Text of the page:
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A Welsh Scuba Diving Adventure

Published on: 22/06/23

By Ilona Cabral

As fans of adventures and adventuring, we try to talk the talk AND walk the walk at Go Ape. We're dedicated to ensuring that every person has a great day at Go Ape, but we also want to support our team and help them keep adventuring!

Every year our co-owners have access to an "Adventure Fund", which employees can use to fund their own expeditions. Everyone can send an application for their proposed adventure, and funding is allocated.

Go Ape tribe member Ilona used the Adventure Fund to set her own challenge and tick learning to scuba dive off her bucket list. 

“It’s a gorgeous, sunny June day (25C), but you couldn’t tell from my point of view. I’m 12m below the surface of a duck pond in Wales, bundled up in thermals, a fluffy under-suit, a dry suit, hood, gloves and scuba gear. Visibility is about 1m today and, if I squint, I can just about see some minnows flitting between the pond weeds: but I’m grinning behind my regulator. What a way to spend a Sunday morning!”

Working in the Marketing team at Go Ape, my job is all about sharing the value of living life adventurously. Every day I encourage people to step outside of their comfort zones and get to tell the stories of our incredible tribe members. Writing about Ultra-Marathons through the Wadi Desert, Cycling Adventures around Italy and Skiing in the Cairngorms you can’t help but get inspired!

A little while ago I decided to tick something off my bucket list… learning to Scuba Dive. I’m not quite sure when the idea entered my brain: perhaps whilst staring out at tropical azure waters; listening to my dad’s stories about diving on the Great Barrier Reef; or watching countless ocean documentaries. Well, an application to the Go Ape Adventure Fund was the perfect excuse to finally learn.

Go Ape Tribe Member wearing scuba diving dry suit

First time in a dry suit and feeling like the Michelin man 

Many people discover diving in tropical destinations abroad, filled with vibrant coral and swarms of sea creatures. British diving isn’t quite like that. Much like above the surface, you need to be hardy, well-padded and prepared. That’s why I chose to take on the BSAC Ocean Diver qualification: an entry-level open water qualification which equips you with the core skills to dive to a maximum of 20m in open water. I joined my local BSAC Branch in Cardiff, and I was away.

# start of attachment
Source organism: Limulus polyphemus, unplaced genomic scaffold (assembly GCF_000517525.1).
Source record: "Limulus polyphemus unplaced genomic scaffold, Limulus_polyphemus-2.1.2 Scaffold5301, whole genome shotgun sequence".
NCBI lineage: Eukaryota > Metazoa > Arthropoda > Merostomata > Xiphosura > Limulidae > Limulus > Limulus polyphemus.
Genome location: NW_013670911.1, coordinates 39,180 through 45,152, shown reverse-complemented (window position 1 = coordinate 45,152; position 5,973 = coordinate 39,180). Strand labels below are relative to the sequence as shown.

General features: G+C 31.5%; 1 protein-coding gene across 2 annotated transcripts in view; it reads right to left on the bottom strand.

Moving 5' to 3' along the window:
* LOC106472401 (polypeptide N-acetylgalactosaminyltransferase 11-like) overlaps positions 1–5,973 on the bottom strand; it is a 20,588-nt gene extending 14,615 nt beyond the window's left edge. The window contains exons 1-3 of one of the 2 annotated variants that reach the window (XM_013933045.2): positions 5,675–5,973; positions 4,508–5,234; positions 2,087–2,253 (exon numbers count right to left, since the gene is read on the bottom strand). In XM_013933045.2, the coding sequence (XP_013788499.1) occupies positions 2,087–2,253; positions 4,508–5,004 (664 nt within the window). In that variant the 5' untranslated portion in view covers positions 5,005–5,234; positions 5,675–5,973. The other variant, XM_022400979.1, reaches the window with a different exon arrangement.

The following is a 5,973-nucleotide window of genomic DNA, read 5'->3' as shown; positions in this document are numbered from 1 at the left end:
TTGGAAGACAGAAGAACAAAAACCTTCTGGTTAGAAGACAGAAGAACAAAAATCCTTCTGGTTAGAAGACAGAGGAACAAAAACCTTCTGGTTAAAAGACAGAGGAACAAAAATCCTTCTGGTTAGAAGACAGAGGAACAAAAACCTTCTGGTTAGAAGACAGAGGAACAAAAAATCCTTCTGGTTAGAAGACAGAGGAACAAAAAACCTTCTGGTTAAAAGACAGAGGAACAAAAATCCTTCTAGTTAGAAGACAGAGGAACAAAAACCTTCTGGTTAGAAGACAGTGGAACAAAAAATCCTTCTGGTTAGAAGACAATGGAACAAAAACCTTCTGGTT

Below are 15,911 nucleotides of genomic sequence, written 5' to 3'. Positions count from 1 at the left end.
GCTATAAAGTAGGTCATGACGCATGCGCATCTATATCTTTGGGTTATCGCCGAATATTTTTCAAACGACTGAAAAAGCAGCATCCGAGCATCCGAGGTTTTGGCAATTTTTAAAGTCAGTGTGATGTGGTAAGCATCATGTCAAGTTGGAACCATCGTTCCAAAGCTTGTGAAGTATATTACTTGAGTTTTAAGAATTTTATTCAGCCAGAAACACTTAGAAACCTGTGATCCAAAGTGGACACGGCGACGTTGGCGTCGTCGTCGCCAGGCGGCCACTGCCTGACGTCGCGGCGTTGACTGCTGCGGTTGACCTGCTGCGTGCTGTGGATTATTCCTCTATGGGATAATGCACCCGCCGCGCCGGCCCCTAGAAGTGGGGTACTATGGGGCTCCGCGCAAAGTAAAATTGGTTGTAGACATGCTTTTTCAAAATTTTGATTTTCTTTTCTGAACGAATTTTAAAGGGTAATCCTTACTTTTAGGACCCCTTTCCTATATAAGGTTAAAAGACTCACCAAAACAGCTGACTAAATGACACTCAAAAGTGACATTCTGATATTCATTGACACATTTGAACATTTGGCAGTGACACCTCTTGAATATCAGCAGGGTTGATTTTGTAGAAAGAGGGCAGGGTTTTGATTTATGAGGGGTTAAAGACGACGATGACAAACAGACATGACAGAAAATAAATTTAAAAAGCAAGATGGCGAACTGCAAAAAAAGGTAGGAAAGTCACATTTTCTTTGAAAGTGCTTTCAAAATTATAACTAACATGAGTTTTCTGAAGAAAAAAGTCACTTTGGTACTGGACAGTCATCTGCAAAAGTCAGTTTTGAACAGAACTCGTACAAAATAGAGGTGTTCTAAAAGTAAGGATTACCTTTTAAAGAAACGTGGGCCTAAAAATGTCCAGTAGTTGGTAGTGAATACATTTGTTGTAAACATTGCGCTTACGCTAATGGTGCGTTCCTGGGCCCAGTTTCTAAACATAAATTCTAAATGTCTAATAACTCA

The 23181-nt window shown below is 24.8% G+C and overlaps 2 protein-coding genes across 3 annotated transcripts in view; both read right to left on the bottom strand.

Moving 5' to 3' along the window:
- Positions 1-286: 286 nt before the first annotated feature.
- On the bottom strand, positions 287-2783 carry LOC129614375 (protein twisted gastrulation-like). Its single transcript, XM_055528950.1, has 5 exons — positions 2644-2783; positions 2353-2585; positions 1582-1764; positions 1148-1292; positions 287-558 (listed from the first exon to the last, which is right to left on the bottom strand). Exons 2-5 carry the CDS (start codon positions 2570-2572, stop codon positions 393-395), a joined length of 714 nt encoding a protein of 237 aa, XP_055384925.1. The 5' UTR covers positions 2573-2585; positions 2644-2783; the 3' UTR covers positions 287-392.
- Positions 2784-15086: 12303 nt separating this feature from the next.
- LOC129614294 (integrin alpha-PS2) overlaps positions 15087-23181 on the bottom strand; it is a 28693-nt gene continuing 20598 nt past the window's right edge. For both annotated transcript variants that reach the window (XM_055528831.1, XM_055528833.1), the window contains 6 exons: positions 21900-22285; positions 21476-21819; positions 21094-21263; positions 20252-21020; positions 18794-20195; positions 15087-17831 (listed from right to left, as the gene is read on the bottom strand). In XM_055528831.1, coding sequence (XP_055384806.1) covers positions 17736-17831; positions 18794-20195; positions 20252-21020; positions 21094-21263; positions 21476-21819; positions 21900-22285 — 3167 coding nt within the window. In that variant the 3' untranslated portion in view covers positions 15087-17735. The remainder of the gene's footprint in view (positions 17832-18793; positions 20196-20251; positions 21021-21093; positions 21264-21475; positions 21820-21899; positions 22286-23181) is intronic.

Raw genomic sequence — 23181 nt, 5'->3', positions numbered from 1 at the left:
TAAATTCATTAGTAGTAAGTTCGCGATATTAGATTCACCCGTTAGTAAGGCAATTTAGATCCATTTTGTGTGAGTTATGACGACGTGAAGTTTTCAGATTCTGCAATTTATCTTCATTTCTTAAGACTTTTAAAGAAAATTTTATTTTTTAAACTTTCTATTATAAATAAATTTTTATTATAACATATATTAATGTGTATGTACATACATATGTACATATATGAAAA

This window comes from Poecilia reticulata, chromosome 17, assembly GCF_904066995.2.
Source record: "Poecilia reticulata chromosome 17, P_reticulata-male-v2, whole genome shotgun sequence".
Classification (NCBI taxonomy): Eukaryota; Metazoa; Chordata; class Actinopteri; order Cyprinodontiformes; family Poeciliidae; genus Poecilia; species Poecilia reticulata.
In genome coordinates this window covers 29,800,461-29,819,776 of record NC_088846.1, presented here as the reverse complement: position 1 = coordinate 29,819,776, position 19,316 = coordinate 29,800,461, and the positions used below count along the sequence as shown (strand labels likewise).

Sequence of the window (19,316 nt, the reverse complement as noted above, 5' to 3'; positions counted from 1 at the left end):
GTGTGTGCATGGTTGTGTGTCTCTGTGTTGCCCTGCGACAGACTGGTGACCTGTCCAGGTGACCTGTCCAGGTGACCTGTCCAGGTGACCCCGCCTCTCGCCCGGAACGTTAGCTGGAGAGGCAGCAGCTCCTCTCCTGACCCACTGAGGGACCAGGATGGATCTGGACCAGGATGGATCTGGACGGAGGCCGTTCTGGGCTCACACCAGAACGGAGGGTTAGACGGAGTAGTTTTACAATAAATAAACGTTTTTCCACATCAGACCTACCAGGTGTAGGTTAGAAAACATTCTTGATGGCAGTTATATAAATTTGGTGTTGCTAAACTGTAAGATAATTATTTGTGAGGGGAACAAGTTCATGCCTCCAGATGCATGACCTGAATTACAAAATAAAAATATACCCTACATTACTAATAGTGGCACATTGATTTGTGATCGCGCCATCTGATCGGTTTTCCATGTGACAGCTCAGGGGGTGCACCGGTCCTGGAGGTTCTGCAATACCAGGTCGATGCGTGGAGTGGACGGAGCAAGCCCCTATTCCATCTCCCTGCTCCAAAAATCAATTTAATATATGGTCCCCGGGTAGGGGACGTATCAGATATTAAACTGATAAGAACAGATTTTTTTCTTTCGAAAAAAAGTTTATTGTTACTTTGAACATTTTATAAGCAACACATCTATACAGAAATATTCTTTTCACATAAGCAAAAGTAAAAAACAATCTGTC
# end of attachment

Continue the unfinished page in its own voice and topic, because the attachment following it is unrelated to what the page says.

Throughout the course, I’ve learnt far more than I imagined. In the theory sessions I learnt all about the physics involved in diving and the impact it has on our bodies. Floating alongside other trainees in the pool, I discovered the significance our breath can have on our buoyancy. And, chatting in the pub with club members, I heard about the incredible places that exist beneath the water: from freezing Icelandic fjords to hulking wrecks in the Red Sea.

Spot the fishes in Cromhall Quarry 

Photo Credit: Craig Hale

Then, there were the outdoor dives! To certify as an Ocean Diver you need to complete at least 4 outdoor dives. My first dives took place at Cromhall Quarry near Bristol, a flooded limestone quarry and diving training site. Just off the motorway it includes such delights as a submerged helicopter, van and, if you’re lucky, some fishes.

Descending the buoy line for the first time, the world shifted from bright sunlight to dark green waters. Some small part of me wanted to panic as the pressure built and my ears popped but, the larger part was too absorbed in the surroundings.

Despite my layers, the cold water snuck in through my hood and my suit tightened with the pressure. The kilos of weight on my back, which had felt so heavy on land, became comfortable.

Descending to the first platform in Cromhall Quarry 

Photo Credit: Craig Hale  

Then, there was so much to think about as I moved through the water: kicking straight, breathing steadily and maintaining my buoyancy.  Initially we all bobbed up and down as we tried to stabilise ourselves, but we soon got the knack. During the dives we also completed the skills we had practiced in the pool, like Controlled Buoyancy Lifts: how to rescue ‘unconscious casualties’, bring them to the surface safely and tow them. Towing was knackering but great fun.

The day was a success all around with 2 dives completed, and only a few rosy faces from those who underestimated the British sun. Plus, one of the club divers managed to recover his phone from the quarry floor (15m), which had slipped out of an open dry-suit pocket the day before. The phone even came back to life after a day or two in rice!

Exploring around the submerged car in Cosmeston Lake 

Photo Credit: Craig Hale 

With just 2 dives left, I completed them both closer to home at a local lake. While families went on leisurely Sunday morning wanders, Cardiff BSAC put our skills to the test and explored the silty world below the waggling feet of ducks and swans.

With each dive we all became more confident and tried our hand at other skills, like compass navigation. It’s incredible how completely you can lose your sense of direction underwater. As sand swirls around you, left becomes right and only the colour of the water tells you how close you are to the surface.

Cosmeston Lake above the surface 

Photo Credit: Craig Hale 

Now I’ve completed my Ocean Diver course I’m looking forwards to lots more diving this summer, including some sea dives - as well as planning for more exotic spots! Thanks to Go Ape for helping to fund this adventure and spark a love for a new sport.

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